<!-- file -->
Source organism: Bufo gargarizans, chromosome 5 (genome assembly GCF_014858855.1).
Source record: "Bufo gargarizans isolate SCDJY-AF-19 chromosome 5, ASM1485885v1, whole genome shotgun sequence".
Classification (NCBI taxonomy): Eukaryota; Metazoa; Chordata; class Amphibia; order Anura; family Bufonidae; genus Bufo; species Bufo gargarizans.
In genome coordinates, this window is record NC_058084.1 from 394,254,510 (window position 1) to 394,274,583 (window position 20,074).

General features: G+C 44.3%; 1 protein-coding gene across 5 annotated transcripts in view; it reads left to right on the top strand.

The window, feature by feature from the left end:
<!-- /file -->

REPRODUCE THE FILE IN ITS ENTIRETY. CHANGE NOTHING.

Source organism: Bufo gargarizans, chromosome 5 (genome assembly GCF_014858855.1).
Source record: "Bufo gargarizans isolate SCDJY-AF-19 chromosome 5, ASM1485885v1, whole genome shotgun sequence".
Classification (NCBI taxonomy): Eukaryota; Metazoa; Chordata; class Amphibia; order Anura; family Bufonidae; genus Bufo; species Bufo gargarizans.
In genome coordinates, this window is record NC_058084.1 from 394,254,510 (window position 1) to 394,274,583 (window position 20,074).

General features: G+C 44.3%; 1 protein-coding gene across 5 annotated transcripts in view; it reads left to right on the top strand.

The window, feature by feature from the left end: